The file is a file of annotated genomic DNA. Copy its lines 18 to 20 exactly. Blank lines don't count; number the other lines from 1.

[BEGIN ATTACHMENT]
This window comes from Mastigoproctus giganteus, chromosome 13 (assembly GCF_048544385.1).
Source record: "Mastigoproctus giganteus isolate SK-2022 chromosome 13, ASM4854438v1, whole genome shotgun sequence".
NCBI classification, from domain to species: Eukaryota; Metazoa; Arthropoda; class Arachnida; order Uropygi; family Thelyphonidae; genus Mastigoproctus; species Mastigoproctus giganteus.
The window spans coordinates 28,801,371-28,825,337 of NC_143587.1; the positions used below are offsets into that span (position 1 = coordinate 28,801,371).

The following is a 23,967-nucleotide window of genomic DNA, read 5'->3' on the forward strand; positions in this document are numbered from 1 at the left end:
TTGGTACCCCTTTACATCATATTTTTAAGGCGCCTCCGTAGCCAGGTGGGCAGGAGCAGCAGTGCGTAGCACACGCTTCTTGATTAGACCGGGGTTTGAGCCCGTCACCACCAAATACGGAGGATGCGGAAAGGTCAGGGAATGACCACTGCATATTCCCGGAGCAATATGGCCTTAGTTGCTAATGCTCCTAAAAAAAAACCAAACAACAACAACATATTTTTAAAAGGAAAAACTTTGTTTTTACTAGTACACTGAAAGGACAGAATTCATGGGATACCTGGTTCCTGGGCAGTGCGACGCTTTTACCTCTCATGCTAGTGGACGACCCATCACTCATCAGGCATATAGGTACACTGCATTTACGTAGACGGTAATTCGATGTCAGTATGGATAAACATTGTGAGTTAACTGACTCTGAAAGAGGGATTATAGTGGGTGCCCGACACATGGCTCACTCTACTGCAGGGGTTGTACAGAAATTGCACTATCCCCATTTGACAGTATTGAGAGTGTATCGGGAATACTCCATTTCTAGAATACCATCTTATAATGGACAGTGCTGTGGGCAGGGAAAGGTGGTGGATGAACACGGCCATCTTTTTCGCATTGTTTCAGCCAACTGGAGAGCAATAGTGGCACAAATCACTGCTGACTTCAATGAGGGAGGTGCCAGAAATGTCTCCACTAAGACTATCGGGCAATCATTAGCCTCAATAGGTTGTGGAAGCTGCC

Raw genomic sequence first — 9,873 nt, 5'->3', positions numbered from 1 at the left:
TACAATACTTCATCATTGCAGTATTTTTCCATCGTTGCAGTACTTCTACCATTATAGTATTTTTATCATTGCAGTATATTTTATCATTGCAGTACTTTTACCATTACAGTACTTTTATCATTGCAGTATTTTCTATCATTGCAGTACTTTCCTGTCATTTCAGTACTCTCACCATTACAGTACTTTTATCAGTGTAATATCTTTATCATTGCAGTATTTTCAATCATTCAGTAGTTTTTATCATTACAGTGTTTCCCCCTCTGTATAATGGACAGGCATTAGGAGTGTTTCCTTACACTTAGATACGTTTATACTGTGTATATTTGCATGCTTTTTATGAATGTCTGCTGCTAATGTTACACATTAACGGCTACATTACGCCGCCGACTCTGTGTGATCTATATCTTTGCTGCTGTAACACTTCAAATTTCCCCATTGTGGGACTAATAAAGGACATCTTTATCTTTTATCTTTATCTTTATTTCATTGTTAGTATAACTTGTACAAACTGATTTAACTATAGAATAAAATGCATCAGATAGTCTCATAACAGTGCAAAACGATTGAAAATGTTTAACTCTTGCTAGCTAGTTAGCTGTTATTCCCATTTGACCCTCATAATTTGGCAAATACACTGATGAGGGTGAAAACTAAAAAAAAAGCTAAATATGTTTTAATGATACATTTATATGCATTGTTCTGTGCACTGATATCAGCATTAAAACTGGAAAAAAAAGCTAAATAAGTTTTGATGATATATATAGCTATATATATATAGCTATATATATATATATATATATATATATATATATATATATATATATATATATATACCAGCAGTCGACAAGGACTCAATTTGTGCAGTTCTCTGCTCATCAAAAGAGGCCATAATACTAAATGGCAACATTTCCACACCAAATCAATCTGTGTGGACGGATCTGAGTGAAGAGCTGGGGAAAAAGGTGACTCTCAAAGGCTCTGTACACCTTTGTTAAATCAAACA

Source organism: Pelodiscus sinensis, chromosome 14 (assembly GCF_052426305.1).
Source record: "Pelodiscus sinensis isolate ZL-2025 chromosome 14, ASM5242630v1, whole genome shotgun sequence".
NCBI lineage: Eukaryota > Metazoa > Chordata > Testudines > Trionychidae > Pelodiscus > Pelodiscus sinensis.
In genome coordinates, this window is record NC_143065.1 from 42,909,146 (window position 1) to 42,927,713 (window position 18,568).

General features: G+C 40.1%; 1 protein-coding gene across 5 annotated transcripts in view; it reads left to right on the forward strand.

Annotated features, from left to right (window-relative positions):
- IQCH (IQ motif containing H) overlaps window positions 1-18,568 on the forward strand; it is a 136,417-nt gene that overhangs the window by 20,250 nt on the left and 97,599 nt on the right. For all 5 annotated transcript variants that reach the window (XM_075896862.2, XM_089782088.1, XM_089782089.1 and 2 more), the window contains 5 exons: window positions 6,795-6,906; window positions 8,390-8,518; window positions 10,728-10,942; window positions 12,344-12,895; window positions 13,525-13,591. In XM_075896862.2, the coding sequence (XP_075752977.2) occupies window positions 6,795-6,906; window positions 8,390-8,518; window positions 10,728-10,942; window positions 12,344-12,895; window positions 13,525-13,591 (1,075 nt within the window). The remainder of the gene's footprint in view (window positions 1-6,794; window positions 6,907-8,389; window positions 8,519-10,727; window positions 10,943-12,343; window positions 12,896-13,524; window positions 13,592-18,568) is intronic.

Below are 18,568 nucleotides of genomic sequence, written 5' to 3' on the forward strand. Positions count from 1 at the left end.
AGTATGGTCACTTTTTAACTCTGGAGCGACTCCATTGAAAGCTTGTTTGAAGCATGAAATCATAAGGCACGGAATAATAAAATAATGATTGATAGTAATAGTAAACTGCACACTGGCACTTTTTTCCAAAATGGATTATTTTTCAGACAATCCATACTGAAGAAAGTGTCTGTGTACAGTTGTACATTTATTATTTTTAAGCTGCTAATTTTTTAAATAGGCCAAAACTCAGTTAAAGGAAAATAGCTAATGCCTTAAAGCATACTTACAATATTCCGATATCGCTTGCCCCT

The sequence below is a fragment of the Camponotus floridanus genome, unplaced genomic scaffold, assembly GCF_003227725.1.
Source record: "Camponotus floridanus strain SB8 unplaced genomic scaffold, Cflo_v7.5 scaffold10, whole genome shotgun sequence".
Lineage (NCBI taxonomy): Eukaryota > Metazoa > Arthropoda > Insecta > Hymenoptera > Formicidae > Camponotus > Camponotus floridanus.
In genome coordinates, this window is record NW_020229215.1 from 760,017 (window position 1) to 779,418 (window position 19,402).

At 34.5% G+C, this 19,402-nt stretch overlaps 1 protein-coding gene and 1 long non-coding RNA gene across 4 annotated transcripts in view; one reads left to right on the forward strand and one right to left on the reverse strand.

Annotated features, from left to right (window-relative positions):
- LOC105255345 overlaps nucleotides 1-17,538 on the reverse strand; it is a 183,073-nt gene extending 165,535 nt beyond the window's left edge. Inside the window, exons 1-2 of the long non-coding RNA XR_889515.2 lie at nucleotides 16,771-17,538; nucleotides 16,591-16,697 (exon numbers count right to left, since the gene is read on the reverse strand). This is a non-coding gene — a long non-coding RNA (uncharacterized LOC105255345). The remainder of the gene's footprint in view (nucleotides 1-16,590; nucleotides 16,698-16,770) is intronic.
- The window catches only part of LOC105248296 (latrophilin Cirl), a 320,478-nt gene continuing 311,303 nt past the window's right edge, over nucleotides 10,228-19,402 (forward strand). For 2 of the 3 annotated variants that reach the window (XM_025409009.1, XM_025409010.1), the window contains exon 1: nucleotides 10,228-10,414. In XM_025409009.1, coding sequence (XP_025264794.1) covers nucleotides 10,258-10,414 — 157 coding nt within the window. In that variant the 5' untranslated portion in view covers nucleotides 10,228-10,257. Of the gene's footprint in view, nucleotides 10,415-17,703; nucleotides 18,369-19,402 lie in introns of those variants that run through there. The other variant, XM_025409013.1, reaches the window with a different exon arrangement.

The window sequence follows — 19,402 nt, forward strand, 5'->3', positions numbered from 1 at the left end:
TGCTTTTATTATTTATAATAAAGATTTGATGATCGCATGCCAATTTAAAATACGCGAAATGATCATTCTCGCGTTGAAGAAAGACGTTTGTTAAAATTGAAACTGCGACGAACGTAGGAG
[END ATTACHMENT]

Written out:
The sequence below is a fragment of the Camponotus floridanus genome, unplaced genomic scaffold, assembly GCF_003227725.1.
Source record: "Camponotus floridanus strain SB8 unplaced genomic scaffold, Cflo_v7.5 scaffold10, whole genome shotgun sequence".
Lineage (NCBI taxonomy): Eukaryota > Metazoa > Arthropoda > Insecta > Hymenoptera > Formicidae > Camponotus > Camponotus floridanus.